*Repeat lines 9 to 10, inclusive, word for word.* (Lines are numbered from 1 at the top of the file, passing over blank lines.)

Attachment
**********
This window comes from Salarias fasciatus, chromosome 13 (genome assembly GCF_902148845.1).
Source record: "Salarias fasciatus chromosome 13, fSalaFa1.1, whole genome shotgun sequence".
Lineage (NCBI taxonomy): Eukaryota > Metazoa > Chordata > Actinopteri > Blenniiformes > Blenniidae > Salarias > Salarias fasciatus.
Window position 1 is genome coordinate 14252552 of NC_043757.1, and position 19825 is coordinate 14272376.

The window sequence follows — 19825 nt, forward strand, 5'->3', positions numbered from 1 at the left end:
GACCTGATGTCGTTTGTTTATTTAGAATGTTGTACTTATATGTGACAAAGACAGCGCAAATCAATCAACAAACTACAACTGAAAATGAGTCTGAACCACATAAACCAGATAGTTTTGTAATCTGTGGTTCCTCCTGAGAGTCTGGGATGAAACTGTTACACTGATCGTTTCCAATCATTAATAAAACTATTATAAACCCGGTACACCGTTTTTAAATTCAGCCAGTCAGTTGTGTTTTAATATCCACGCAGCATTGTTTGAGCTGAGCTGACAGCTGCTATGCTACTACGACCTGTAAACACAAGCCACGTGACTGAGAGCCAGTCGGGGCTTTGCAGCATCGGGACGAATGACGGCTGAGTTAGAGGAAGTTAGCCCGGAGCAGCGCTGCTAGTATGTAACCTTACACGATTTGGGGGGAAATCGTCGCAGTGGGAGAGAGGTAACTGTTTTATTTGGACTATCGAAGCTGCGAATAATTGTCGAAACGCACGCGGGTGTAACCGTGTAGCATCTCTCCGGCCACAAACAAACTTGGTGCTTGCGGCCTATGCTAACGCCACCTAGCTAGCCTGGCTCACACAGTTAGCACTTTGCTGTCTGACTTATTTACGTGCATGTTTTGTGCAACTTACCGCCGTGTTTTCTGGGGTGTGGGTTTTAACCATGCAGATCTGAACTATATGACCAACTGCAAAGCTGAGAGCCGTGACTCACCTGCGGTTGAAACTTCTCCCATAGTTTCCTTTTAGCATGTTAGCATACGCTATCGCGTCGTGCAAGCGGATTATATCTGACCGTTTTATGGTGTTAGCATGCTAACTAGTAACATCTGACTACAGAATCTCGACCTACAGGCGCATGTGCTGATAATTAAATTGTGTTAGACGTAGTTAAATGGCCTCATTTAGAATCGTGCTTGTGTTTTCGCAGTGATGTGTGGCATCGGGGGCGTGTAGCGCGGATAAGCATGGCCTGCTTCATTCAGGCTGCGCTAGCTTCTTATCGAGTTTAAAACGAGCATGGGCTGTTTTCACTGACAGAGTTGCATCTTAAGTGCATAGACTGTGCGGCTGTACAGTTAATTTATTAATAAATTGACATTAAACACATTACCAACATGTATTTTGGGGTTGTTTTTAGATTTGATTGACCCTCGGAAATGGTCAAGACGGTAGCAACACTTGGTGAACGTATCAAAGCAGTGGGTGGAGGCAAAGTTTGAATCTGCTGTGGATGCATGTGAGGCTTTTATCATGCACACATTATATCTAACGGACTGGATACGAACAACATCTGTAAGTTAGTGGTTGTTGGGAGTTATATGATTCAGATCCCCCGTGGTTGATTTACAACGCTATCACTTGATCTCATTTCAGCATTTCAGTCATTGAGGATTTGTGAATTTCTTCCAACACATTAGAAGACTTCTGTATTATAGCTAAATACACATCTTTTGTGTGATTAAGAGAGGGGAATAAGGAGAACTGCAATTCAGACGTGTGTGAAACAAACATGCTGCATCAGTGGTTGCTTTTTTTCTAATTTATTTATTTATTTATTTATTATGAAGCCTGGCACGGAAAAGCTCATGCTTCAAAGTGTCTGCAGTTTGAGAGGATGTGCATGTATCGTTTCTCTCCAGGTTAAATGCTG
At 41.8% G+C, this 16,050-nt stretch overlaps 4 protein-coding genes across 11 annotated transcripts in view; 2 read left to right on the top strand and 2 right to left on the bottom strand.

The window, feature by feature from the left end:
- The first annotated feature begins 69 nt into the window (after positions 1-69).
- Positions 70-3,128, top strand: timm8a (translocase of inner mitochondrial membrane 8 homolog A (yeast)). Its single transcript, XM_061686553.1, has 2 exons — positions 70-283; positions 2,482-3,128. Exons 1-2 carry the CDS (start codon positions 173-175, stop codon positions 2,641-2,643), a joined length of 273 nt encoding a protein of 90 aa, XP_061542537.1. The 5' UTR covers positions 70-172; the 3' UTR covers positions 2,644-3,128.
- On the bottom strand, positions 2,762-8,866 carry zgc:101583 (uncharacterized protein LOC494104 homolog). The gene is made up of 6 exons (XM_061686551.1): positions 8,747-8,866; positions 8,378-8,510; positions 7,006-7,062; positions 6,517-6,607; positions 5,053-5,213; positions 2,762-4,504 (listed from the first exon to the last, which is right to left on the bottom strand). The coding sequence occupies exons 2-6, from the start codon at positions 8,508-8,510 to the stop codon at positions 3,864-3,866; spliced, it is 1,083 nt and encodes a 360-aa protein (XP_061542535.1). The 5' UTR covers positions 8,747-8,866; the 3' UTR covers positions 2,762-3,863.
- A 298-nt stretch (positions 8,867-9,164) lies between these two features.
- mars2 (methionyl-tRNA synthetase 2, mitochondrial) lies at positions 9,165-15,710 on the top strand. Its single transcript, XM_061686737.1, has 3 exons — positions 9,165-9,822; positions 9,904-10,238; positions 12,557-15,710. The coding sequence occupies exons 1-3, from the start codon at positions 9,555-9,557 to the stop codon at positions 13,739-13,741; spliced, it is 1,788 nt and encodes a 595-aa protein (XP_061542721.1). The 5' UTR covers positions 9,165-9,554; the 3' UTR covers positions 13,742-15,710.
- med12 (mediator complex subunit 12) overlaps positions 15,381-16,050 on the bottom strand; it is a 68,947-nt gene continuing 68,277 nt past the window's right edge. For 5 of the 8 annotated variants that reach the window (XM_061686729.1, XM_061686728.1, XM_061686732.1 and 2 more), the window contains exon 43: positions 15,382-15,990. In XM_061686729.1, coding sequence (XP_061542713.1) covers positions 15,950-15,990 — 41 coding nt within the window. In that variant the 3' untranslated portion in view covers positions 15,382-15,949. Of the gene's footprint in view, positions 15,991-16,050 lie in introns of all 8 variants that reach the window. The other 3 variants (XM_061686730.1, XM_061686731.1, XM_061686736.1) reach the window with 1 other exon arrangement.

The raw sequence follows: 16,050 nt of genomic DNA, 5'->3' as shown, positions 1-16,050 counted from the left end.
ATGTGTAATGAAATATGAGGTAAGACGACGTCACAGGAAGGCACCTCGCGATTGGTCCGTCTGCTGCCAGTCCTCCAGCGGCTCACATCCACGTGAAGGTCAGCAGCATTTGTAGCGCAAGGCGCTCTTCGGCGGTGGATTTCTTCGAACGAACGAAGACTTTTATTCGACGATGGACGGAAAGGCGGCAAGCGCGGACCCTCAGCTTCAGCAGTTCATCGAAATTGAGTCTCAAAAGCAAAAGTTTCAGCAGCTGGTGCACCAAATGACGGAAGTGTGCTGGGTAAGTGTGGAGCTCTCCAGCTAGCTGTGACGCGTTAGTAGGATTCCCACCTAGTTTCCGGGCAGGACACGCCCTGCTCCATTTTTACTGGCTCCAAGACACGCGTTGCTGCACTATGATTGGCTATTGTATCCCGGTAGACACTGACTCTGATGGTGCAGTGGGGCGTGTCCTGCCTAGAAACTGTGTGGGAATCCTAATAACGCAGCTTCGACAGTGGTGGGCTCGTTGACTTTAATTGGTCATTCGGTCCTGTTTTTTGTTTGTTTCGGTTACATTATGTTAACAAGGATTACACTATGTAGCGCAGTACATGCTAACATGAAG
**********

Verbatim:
- The first annotated feature begins 69 nt into the window (after positions 1-69).
- Positions 70-3,128, top strand: timm8a (translocase of inner mitochondrial membrane 8 homolog A (yeast)). Its single transcript, XM_061686553.1, has 2 exons — positions 70-283; positions 2,482-3,128. Exons 1-2 carry the CDS (start codon positions 173-175, stop codon positions 2,641-2,643), a joined length of 273 nt encoding a protein of 90 aa, XP_061542537.1. The 5' UTR covers positions 70-172; the 3' UTR covers positions 2,644-3,128.